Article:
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4 Amazing Spinal Cord Facts


The central nervous system is responsible for controlling and communicating information throughout the body. Without it, we wouldn’t be able to survive.

And as it turns out, it’s made up of two main parts—the brain and the spinal cord, the former of which plays a central role in most bodily functions including movements, sensations, awareness, thoughts, and memory.

But what about the spinal cord? What role does it play? Well, that’s what we’ll be discussing in this post.

Interested? If so, be sure to keep reading—we’ll be going over a few amazing spinal cord facts below!

What Is the Spinal Cord?

The brain stem is a long, tube-like structure that’s made up of nervous tissue. Anatomy-wise, it begins at the end of the brain stems and extends to the lumbar region of the spine.

Put it simply, it acts as a conduit between our brain and the rest of the body. It allows us to control our arms and legs, among other things.

4 Amazing Spinal Cord Facts That You Should Know

The spinal cord and spine work in fascinating ways. Here are a few things that you might not have known about.

1. It Stops Growing Once You Turn Four

Our spinal cord matures physically at the age of four. In other words, that’s as long as it’s ever going to get. For those who are curious, the average length is 45cm.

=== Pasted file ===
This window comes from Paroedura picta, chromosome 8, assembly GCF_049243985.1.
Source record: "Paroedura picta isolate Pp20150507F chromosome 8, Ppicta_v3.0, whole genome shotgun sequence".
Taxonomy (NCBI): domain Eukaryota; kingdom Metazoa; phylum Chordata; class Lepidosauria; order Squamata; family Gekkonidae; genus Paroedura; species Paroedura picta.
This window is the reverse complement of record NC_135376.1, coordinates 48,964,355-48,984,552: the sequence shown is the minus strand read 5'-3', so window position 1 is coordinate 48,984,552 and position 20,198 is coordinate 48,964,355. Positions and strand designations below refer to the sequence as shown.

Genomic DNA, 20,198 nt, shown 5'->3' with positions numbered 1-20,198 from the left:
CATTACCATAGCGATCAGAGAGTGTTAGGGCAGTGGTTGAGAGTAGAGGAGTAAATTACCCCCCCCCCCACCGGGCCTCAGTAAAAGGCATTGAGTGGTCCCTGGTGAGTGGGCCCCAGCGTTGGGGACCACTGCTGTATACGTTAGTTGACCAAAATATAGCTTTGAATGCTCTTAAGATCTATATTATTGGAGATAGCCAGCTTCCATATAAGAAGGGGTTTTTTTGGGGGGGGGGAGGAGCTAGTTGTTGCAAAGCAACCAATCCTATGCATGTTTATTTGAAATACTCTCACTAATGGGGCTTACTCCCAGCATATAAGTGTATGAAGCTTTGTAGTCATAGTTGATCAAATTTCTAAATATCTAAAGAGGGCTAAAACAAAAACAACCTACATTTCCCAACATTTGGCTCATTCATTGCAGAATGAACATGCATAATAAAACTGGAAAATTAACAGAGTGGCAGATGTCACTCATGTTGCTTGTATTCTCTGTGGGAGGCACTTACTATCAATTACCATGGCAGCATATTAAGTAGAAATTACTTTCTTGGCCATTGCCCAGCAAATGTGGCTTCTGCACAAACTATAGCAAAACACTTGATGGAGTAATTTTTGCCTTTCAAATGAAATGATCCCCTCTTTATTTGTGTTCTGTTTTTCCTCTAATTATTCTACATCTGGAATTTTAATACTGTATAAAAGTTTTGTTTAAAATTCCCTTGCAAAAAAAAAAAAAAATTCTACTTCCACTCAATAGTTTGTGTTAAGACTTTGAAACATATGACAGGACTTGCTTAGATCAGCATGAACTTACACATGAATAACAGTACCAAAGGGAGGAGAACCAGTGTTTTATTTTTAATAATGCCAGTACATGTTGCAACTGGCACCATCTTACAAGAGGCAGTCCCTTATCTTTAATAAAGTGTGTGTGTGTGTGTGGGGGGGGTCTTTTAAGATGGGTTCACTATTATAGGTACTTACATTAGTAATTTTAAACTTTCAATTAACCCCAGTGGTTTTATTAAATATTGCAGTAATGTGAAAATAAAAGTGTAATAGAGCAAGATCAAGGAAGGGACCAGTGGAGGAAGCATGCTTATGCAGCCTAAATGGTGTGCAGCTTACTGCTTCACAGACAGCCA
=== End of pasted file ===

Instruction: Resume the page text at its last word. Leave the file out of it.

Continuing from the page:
The spine and spinal discs, however, will continue to grow as you age.

2. It Cannot Heal Itself

Unlike other parts of your body, the spinal cord is incapable of repairing itself. Depending on the extent of the injury, it may result in paralysis.

For example, an injury to the upper portion of the spinal cord can cause quadriplegia—that is, paralysis from the neck down.

With that said, some cases may be treatable with a spinal cord injury rehab program.

3. It's Smaller Than You Think

The spinal cord isn’t very thick at all despite its function. Diameter-wise, it measures approximately 1 to 1.5cm (about as thick as your fingernail). If anything, that’s one of the reasons why it’s so vulnerable to direct injury.

4. It Allows You to Sweat

The spinal cord is necessary for sweating. In those with quadriplegia, the spinal cord will no longer be able to transmit signals from your brain to the sweat glands. In other words, they'll no longer be able to sweat.

As a result, these individuals must be cooled manually (e.g. using air conditioning or cool water).

Understanding the Spinal Cord

And there you have it—four interesting spinal cord facts. Which one surprised you the most?

Looking for more articles like this? If so, you might want to check out the rest of our healthcare section! Who knows? You might just learn a thing or two!

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